I have wanted to write on the CYP450 medication, inflammation, and histamine connection for some time, as this information has been crucial in my health restoration.
I developed mast cell activation when put on CYP450 mediated (particularly CYP2D6-related medication).
I have a CYP2D6 genetic mutation that pushed my body into oxidative stress, resulting in chronic inflammation markers (mine were c-reactive protein and ceruloplasmin).
There are many paths to histamine intolerance and mast-cell activation disorder, and my path is just one of them. Medication intolerances, however, are extremely common pathways.
There are several reasons medication may be problematic with histamine intolerance, and I am only addressing one of them here: the CYP450 medication, inflammation, and histamine connection.
Histamine is an organic compound produced by and stored inside mast cells and blood basophils.
There are two primary mechanisms of histamine release: active and passive.
The active mechanism is generated by an immune response, for example, to an infection, which triggers the organized release of histamine without cell death.
The passive mechanism is generated when toxic stimulus damage the cell membrane, and everything stored inside the cell is released, including histamine. Histamine is released as the cell dies.
Whether active or passive, the integrity of the cell membrane plays a significant role in the release of histamine and the focus of much of what I do to restore health.
Free radicals are highly harmful to the cell membranes and provoke the release of histamines from mast cells and basophils. Studies show that free radicals interact directly with the cell membrane, eliciting an active release of histamine without damaging the cell. This is part of a complex sequence of events at inflammation sites.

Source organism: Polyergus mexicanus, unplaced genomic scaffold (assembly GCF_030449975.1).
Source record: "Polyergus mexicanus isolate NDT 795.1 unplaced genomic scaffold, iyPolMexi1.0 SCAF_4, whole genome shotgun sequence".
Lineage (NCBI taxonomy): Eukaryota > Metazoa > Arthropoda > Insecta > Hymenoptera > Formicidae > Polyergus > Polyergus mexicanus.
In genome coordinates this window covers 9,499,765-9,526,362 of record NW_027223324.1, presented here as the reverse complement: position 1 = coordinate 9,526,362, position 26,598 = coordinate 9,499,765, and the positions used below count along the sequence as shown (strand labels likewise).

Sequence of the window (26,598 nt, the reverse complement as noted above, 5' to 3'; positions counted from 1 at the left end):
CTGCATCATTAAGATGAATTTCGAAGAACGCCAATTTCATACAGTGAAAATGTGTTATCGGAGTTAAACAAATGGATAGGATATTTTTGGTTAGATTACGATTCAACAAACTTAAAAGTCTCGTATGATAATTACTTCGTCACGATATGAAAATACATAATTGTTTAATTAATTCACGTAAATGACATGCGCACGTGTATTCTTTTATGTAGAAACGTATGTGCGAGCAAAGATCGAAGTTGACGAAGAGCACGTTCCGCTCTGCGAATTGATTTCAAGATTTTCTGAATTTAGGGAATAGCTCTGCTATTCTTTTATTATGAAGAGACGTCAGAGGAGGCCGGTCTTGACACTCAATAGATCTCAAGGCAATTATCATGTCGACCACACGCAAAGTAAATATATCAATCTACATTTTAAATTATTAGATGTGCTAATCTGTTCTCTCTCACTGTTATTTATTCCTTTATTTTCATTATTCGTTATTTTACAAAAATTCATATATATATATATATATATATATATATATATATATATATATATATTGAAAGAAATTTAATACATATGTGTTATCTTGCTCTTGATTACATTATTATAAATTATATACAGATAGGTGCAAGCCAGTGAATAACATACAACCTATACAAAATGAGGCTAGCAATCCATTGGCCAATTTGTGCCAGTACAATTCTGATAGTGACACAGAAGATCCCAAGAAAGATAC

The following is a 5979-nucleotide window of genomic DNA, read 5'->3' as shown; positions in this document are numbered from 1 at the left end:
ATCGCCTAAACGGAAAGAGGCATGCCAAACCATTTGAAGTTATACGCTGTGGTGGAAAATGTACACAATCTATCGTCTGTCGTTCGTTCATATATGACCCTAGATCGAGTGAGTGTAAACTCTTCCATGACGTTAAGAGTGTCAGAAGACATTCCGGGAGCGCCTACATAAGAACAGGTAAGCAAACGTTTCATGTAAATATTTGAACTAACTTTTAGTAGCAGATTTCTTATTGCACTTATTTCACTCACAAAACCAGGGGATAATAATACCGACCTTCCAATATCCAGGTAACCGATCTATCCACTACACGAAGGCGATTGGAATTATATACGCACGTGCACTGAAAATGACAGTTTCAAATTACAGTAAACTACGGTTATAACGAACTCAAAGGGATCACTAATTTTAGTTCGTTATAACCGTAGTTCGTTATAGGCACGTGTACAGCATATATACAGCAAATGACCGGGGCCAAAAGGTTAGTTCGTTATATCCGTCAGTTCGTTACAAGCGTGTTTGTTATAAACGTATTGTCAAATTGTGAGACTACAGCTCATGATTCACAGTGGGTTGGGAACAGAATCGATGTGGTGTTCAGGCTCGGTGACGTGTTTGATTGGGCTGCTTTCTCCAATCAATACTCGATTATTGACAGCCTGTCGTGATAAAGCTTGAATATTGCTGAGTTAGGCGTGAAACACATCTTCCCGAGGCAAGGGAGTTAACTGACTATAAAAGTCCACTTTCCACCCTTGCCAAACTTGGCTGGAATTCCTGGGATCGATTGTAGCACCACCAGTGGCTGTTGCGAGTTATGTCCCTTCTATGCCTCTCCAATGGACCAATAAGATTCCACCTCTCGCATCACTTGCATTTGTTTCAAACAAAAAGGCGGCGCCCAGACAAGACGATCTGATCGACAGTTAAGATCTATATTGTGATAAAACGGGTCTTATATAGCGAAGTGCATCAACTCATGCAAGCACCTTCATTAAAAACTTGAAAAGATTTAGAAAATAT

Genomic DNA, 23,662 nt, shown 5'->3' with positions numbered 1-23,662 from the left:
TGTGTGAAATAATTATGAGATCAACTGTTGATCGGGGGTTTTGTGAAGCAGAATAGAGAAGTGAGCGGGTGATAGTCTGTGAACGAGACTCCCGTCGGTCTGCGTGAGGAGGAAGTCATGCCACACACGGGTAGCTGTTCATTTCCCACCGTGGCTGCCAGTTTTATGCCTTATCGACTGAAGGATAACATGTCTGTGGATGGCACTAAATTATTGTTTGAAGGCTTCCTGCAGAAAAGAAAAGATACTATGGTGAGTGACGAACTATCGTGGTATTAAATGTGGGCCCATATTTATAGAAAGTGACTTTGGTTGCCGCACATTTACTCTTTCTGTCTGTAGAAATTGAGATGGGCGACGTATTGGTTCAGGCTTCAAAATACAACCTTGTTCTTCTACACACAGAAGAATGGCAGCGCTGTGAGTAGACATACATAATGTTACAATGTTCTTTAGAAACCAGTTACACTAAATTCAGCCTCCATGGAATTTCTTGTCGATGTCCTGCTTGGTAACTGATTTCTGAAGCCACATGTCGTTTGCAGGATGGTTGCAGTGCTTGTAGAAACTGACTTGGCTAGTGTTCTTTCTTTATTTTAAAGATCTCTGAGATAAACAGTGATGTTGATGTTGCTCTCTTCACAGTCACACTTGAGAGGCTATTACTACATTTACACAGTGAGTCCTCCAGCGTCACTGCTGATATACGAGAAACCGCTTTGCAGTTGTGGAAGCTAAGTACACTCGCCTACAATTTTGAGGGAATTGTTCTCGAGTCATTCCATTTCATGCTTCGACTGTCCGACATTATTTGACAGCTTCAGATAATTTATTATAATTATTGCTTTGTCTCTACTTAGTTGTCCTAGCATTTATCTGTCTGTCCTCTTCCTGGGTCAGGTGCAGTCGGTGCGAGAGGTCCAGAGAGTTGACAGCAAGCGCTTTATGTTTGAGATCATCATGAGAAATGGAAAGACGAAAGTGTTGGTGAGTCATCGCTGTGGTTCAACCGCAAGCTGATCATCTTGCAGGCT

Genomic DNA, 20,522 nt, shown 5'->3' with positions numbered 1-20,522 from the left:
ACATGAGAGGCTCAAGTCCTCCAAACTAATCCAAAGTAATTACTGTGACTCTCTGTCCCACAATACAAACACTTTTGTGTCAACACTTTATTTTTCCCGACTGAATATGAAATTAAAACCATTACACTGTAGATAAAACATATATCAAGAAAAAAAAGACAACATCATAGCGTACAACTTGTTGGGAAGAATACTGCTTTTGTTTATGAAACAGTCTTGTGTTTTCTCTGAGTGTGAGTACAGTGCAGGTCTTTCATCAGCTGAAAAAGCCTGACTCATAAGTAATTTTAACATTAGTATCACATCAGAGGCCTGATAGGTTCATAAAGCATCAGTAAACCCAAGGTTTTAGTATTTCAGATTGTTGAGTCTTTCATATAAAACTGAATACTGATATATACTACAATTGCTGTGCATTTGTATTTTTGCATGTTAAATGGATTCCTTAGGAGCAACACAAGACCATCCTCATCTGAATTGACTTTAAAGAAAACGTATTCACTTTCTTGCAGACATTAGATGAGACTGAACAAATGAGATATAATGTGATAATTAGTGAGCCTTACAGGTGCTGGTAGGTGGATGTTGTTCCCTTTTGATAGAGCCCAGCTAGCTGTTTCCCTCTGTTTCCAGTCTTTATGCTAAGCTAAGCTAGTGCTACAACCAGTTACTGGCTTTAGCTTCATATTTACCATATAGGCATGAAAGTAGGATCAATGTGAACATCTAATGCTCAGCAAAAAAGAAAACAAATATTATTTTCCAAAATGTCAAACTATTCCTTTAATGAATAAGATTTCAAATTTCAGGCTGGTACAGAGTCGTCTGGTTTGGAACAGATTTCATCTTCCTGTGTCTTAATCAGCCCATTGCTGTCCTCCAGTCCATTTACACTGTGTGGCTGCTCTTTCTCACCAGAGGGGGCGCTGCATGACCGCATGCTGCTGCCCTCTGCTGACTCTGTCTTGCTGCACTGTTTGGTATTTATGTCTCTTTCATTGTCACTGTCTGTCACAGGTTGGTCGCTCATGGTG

Although free radicals are known to be harmful to cells, they elicit an active (without cell death) release of histamine. This means that receptors on the outer membrane somehow recognize these free radicals and release histamine without cell death.
Our immune system produces free radicals to destroy bacteria when the body faces an infection. The same free radicals elicit the release of histamine, which promotes blood flow to the area of infection and triggers the call for more white blood cells.
Medicines metabolized by Cytochrome P450 genes (whether you have a genetic mutation) generate free radicals.
Several studies demonstrated that in mast cells, these free radicals provoke the release of histamine, mainly through an active mechanism (that does not result in cell death but releases histamines as a protective response).
Studies show that if natural antioxidants, particularly glutathione, are present in enough quantities, they can protect mast cells against free radical damage and halt histamine release. This suggests, as a minimum, that glutathione can improve the tolerance of medications and halt any histamines released by them.
Dr. Ben Lynch, and Dr. Bill Walsh, leading methylation experts, also support this hypothesis, as they believe that until the glutathione cycle is optimized, any methylation interventions will be unsuccessful.
The CYP450 medication, inflammation, and histamine connection are proven. Glutathione provides a proven protective measure when taking CYP450 medication.
The LifeWave glutathione patch has been shown to raise glutathione levels by up to 600% and remains my preferred way of supporting glutathione.
I have also found that other support may be needed, which I determine using autonomic response testing.
All medicines have risks. All medicines have benefits. If you are only told the benefits, that is mere marketing.
I am not against medications. Instead, I am in favor of the safe use of medicines. This means understanding those risks and choosing wisely with your medical practitioner.
Recognizing that medicines are often toxins by design that generate free radicals means we should consider supporting our bodies to process that medication.
Pier Francesco Mannaioni, Emanuela Masini, “The Release of Histamine by Free Radicals,” Free Radical Biology and Medicine, Volume 5, Issue 3, 1988, Pages 177–197